forever.

woes

WHETHER my heart hath wiser grown

or not, In these three years, since I to thee

inscribed, Mine own betrothed, the firstlings of

my muse, Poor windfalls of unripe experience, Young buds plucked hastily by child

ish hands Not patient to await more full-blown

flowers, At least it hath seen more of life and

men, And pondered more, and grown a shade

more sad; Yet with no loss of hope or settled

trust In the benignness of that Providence, Which shapes from out our elements

awry The grace and order that we wonder at, The mystic harmony of right and

wrong, Both working out His wisdom and our

good : A trust, Beloved, chiefly learned of thee, Who hast that gift of patient tenderness, The instinctive wisdom of a woman's

heart.

XXVII. I THOUGHT our love at full, but I did ere, Joy's wreath drooped o'er mine eyes;

I could not see

They tell us that our land was made

for song, With its huge rivers and sky-piercing

peaks, Its sealike lakes and mighty cataracts, Its forests vast and hoar, and prairies

wide, And mounds that tell of wondrous

tribes extinct. But Poesy springs not from rocks and

woods; Her womb and cradle are the human

heart, And she can find a nobler theme for

song In the most loathsome man that blasts

the sight Than in the broad expanse of sea and

shore Between the frozen deserts of the poles. All nations have their message from on

high, Each the inessiah of some central

thought, For the fulfilment and delight of Man: One has to teach that labor is divine; Another Freedom; and another Mind; And all, that God is open-eyed and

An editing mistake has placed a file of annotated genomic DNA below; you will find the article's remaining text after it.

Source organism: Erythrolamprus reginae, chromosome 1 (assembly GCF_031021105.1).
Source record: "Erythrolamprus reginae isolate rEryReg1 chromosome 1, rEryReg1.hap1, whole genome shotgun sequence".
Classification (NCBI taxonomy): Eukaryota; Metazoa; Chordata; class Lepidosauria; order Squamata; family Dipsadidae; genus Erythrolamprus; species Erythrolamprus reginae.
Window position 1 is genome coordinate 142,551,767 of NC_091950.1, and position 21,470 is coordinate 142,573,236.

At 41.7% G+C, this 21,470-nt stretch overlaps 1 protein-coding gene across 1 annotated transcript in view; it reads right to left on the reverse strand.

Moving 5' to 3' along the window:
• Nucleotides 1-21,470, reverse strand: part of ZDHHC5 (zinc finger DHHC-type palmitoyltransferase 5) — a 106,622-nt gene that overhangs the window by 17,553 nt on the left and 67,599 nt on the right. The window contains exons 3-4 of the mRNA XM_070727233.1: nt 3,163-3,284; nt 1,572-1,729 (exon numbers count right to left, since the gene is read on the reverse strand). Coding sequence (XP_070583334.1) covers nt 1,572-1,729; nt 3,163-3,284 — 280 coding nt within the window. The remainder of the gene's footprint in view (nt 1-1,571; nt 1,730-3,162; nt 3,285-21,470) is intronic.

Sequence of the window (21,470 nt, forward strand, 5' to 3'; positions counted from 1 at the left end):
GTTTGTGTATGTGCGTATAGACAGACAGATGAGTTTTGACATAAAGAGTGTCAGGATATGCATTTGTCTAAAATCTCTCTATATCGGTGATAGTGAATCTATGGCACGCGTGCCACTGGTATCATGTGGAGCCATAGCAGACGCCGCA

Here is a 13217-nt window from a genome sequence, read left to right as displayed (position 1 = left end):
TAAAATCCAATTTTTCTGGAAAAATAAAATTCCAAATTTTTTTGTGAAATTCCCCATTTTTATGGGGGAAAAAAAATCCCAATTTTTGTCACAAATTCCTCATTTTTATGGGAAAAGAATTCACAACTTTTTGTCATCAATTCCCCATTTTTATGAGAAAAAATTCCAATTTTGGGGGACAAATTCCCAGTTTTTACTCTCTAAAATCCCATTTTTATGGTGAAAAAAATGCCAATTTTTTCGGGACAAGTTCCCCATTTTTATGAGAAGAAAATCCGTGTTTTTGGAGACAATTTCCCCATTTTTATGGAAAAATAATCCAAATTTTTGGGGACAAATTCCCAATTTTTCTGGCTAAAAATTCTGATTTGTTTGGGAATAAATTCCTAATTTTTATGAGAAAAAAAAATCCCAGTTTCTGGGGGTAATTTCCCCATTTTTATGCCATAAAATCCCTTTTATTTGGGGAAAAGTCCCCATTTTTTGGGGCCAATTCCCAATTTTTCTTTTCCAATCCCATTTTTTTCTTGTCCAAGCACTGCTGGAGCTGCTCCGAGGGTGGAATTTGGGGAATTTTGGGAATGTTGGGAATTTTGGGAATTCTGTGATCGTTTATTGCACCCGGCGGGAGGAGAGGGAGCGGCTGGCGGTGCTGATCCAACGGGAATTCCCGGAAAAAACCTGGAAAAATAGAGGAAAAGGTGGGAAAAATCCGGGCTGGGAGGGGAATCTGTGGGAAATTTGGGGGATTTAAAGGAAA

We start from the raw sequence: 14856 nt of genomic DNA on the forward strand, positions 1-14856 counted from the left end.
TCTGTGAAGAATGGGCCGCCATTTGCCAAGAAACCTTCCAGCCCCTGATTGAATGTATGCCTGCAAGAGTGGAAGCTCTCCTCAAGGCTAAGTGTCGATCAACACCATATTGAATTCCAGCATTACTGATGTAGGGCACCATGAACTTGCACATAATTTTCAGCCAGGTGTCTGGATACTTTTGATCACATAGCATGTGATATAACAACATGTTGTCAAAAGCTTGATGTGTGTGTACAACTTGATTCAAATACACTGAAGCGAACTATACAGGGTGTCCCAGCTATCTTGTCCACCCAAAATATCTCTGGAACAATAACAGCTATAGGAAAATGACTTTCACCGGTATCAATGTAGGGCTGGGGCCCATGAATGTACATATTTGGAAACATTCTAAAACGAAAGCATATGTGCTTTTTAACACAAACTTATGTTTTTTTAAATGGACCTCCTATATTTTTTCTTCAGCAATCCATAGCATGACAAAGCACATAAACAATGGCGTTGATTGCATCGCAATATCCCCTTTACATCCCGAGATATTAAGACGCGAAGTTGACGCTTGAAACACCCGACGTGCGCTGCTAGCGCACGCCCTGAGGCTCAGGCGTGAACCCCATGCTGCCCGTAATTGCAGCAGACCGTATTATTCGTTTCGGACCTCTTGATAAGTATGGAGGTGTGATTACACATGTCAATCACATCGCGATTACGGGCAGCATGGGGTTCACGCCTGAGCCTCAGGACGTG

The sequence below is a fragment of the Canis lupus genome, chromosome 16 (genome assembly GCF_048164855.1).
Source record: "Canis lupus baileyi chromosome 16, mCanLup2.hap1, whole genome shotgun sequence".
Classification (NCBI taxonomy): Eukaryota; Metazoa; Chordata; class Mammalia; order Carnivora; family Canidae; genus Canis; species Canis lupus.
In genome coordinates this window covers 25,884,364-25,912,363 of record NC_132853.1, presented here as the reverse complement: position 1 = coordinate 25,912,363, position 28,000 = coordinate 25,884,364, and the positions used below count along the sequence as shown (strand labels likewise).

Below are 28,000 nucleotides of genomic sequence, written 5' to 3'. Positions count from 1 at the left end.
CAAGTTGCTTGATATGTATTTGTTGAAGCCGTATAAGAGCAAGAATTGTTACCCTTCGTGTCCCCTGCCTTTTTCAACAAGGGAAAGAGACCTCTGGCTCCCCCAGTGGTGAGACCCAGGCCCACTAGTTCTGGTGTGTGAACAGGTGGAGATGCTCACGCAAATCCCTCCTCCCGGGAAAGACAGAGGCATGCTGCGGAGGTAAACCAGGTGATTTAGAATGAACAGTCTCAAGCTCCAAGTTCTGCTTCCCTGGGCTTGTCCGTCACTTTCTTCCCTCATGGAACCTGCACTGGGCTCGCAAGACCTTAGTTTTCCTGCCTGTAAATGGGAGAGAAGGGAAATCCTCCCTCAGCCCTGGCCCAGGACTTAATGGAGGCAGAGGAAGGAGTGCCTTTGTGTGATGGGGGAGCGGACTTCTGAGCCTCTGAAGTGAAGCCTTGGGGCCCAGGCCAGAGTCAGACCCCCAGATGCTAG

just, The happy centre and calm heart of all.

Subject alone to Order's higher law. What cares the Russian serf or South

ern slave Though we should speak as man spake

never yet Of gleaming Hudson's broad magnifi

cence, Or green Niagara's never-ending roar? Our country hath a gospel of her own To preach and practise before all the

world, The freedom and divinity of man, The glorious claims of human brother

hood, Which to pay nobly, as a freeman

should, Gains the sole wealth that will not fly

away, And the soul's fealty to none but God. These are realities, which make the

shows Of outward Nature, be they ne'er so

grand, Seem small, and worthless, and con

temptible. These are the mountain-summits for

our bards, Which stretch far upward into heaven

itself, And give such wide-spread and exultOf hope, and faith, and onward des

tiny, That shrunk Parnassus to a molehill

dwindles. Our new Atlantis, like a morning-star,

a Silvers the murk face of slow-yielding

Night, The herald of a fuller truth than yet Hath gleamed upon the upraised face

of Man Since the earth glittered in her stain

ing view

Are, then, our woods, our mountains,

and our streams, Needful to teach our poets how to

sing? O maiden rare, far other thoughts were

ours, When we have sat by ocean's foaming

marge, And watched the waves leap roaring on

the rocks, Than young Leander and his Hero had, Gazing from Sestos to the other shore. The moon looks down and ocean wor

ships her, Stars rise and set, and seasons come

less prime,

and go

Even as they did in Homer's elder